OperationalError: no such table

Hello there. I'm having a problem with my app. I've cloned it from my repo and it worked fine on my and my pal's local machines, but it doesnt work here somehow... Im using virtualenv, setted up according to tutorial (a nice one, btw!), Django 1.6 and sqlite3. I've uploaded my db file (it was a real problem, cuz it's 200mb and upload process crashed at 5% every time, so i had to upload it with little rar-ed chuncks and unrar via console later - quite a trick for a junior dev like me), i checked my db file via sqlite console and everything seems ok, but when i try to open some page, that should hit the db, it crashes with error like:

OperationalError at /game_test/

no such table: game_app_game <<<--- i bet there is one!

Request Method: GET

Request URL:

Django Version: 1.6.5

Exception Type: OperationalError

Exception Value:

no such table: game_app_game

Exception Location: /home/Kulver/.virtualenvs/django16/lib/python2.7/site-packages/django/db/backends/sqlite3/ in execute, line 451

Index page with no db interaction loads well.

Help me please =)

Observing my sources is surely allowed. (Note that is overwitten by at the bottom of the script.)

i accidently found out that django was looking for the DB in the wrong place. i added a pull path to db:


    'default': {

        'ENGINE': 'django.db.backends.sqlite3',  # Add 'postgresql_psycopg2', 'mysql', 'sqlite3' or 'oracle'.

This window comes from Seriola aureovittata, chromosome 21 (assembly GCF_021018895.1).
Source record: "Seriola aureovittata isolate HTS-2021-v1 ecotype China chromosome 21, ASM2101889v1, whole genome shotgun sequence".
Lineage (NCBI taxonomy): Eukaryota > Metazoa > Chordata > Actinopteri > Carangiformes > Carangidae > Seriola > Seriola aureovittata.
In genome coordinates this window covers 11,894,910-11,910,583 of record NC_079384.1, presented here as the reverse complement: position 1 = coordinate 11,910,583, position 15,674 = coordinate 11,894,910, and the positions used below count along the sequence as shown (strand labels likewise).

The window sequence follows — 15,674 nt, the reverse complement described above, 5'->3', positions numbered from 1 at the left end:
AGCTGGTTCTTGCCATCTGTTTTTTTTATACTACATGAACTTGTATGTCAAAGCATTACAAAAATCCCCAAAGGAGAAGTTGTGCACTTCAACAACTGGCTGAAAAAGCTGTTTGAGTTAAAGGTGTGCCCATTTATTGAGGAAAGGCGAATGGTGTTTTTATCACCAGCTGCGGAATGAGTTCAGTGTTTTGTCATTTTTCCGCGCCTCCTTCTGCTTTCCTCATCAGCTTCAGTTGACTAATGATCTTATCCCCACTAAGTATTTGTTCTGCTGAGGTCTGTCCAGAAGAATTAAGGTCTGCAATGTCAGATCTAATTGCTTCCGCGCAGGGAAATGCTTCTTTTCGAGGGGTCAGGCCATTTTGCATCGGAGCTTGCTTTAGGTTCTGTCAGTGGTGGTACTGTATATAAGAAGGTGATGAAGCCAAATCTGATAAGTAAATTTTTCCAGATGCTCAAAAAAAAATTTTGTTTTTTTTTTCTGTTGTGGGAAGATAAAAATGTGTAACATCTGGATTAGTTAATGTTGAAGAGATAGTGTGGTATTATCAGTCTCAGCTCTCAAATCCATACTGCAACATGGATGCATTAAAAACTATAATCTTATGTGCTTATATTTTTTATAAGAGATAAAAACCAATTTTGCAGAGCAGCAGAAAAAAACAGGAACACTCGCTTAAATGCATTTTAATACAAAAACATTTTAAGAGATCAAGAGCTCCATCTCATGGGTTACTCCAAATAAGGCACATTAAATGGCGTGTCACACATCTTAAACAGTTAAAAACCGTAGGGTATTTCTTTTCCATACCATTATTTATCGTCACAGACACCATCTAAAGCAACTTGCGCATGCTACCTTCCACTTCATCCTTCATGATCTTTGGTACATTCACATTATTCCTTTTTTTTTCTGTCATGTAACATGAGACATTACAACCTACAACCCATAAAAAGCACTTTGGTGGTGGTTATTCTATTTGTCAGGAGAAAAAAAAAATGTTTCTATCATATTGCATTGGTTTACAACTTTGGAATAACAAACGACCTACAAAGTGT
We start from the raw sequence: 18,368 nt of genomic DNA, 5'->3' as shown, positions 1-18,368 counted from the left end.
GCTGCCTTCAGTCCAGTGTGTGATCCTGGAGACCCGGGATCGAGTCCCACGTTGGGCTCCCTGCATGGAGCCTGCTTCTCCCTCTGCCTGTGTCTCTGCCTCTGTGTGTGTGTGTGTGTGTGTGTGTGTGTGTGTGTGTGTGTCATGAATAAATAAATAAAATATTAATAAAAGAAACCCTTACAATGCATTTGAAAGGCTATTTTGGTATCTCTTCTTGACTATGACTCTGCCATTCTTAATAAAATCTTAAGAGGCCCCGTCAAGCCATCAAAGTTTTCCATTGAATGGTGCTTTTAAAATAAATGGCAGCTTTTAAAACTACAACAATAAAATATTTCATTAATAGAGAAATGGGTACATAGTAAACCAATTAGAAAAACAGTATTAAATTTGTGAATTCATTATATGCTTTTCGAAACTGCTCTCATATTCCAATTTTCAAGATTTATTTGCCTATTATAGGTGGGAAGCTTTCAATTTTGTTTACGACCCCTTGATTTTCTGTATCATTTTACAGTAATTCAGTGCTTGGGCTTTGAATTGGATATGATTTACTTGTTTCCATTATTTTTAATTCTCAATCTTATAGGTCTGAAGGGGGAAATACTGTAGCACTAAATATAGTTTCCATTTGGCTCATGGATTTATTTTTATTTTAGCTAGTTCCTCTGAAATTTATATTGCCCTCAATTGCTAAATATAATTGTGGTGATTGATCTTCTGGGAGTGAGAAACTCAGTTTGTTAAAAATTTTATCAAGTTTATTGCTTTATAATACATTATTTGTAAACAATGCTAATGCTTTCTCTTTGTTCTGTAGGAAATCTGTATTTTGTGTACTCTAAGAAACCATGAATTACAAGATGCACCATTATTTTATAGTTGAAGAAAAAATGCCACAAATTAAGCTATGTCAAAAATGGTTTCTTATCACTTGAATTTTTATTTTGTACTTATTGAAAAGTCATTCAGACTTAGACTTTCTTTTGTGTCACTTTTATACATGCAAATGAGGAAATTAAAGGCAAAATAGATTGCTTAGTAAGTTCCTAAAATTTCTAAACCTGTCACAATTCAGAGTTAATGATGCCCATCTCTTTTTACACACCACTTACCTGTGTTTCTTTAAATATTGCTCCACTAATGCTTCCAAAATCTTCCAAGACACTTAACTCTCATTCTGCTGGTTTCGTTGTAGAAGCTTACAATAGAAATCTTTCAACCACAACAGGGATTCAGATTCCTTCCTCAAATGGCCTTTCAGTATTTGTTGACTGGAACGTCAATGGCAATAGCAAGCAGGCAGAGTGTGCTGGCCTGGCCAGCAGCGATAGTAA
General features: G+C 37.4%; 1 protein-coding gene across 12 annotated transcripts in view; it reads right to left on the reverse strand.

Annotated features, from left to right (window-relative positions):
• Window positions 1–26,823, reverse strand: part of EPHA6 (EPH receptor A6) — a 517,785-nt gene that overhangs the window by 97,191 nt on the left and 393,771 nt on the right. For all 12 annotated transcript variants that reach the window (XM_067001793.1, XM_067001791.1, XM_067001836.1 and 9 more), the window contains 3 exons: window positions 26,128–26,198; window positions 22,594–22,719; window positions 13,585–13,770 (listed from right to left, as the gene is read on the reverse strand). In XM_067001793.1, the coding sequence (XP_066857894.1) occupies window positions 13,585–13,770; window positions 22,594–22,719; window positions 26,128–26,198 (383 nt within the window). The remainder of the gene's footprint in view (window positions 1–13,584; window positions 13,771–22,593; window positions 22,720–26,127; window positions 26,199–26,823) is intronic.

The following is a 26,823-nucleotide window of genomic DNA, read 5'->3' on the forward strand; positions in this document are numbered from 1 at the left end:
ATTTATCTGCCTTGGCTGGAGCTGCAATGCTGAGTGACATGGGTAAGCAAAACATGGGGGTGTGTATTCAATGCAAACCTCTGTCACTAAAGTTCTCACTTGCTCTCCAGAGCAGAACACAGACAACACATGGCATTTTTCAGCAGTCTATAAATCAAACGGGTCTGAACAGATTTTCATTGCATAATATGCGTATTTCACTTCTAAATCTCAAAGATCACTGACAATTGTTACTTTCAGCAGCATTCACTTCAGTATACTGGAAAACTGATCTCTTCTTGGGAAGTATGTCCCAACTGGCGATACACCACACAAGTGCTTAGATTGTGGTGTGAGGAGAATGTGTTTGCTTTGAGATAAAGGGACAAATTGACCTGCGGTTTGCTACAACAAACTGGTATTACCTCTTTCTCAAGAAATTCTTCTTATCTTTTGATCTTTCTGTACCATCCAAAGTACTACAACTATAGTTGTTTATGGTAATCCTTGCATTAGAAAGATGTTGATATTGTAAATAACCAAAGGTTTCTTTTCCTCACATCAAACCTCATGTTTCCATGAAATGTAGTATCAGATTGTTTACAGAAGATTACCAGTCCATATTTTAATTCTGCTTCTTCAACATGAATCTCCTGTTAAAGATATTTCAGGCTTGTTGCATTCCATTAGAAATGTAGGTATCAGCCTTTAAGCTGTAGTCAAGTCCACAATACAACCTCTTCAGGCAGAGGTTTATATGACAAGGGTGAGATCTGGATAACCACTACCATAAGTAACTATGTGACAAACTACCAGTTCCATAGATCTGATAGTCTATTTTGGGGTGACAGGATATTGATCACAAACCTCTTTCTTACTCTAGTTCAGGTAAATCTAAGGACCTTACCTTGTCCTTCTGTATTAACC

'NAME': '/home/kulver/game_of_peoples/sqlite3.db',


and now i have another error: OperationalError at /game_test/ unable to open database file

Also tried to: chmod 777 sqlite3.db

Didnt help.

Problem solved. Looks like path/to/db is case-sensitive, what a surprise for me...

Glad you figured it out! yes, paths and filenames are case-sensitive on linux...

I seem to be having the same issue(newbie alert).. and i am curious to find out how you solved it, If you solved it thanks..

This kind of error can come from a number of things so it's hard to say specifically what's happening in your case. Are you using sqlite? If you'd using Django, have you run migrate?

Yes I am on sqlite @giles I have run manage. py migrate, added this 'django.contrib.sites' to my installed apps, and even changed the Database path to this

    'default': {
        'ENGINE': 'django.db.backends.sqlite3',
        #'NAME': os.path.join(BASE_DIR, 'db.sqlite3'),
        'NAME': '/home/awanjila/my-first-blog/sqlite3.db',


i am still getting that error.. Kindly assit..

[edit by admin: code formatting]


    'default': {
        'ENGINE': 'django.db.backends.sqlite3',
        #'NAME': os.path.join(BASE_DIR, 'db.sqlite3'),
        'NAME': '/home/awanjila/my-first-blog/sqlite3.db',


Database path to this

Can I take a look at your files? We can see them from our side, but we always ask for permission first.

Kindly do so,, You have all the permissions.. Thank you

Hi there,

I can see you're using a virtualenv. When you want to run commands like migrate, you have to remember to activate your virtualenv first. Something like this: